There are strict statutory limits on what a party committee can contribute to any candidate and what a party can spend in coordination with its candidates. We don’t like limits on the ability of parties to support their candidates. But campaign-finance zealots, egged on by media outlets (which are not subject to any limits), made certain that the McCain-Feingold law of 2002 stringently limited coordination between candidates and political parties.
Hillary Clinton likes to talk about the Citizens United decision as such an terrible decision that she supports an amendment to the Constitution to negate that decision. But she certainly is happy to find her own ways to violate the campaign finance laws.
Candidate Clinton railed against Citizens United—a case that involved a documentary film critical of her—arguing that “big money” and “secret spending” are ruining our politics. Is it too much to ask that those who loudly demand greater regulation of political speech and spending themselves abide by the laws already on the books?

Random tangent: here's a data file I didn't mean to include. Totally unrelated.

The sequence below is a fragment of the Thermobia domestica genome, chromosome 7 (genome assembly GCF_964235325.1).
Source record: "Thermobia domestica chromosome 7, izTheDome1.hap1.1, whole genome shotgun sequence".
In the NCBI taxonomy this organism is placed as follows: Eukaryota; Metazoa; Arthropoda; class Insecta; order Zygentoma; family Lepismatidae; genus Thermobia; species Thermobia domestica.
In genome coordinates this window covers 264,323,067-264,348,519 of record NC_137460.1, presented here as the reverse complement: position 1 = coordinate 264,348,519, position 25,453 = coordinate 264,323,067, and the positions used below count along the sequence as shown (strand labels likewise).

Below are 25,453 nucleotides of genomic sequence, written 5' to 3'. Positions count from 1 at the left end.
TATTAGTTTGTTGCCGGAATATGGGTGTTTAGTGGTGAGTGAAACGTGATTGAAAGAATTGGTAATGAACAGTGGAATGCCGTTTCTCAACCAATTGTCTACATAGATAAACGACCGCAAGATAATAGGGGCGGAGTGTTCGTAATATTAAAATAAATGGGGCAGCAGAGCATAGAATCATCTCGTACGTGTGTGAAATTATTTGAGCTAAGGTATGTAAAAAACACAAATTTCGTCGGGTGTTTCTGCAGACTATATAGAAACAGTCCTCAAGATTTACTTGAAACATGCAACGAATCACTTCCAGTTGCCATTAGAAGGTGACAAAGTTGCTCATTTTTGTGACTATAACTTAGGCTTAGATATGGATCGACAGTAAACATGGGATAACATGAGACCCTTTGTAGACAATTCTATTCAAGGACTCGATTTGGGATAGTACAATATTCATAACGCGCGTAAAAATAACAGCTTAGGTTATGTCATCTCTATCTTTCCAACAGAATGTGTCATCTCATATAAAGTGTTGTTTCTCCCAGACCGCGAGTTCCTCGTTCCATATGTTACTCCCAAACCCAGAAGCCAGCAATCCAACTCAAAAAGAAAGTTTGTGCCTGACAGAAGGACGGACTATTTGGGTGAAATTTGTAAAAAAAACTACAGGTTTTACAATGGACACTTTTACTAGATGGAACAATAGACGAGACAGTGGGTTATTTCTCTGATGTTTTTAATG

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Soon you'll be able to rent out Ben Sasse's house in Washington, D.C.

A headline you can't make up:
Anthony Weiner looking for pen pals while in prison

Another story that is funnier than any Onion satire: Dan Rather is worried that the public thinks that the media make up stories.
Former CBS journalist Dan Rather appeared on NBC "Today" on Tuesday where he lamented on the American people's lack of trust in the media.

"There’s a recent poll that said nearly half of people think the media make up stories," host Savannah Guthrie noted. "The media itself is under fire."

"What do you think the media needs to do better to enhance its own credibility?" she asked.

"We need to do a better job, we need to do our job. Our job is to bear witness, to be honest brokers of information, to be as accurate and fair as we possibly can," Rather said.

"I think most of the public understands that we’re under attack by very powerful people, including the president, for their own partisan, political, and ideological reasons," he concluded.
This from the guy who lost his job at 60 Minutes for peddling a poorly-researched story using fake documents purporting to show that criticized George W. Bush's service in the National Guard during the Vietnam War.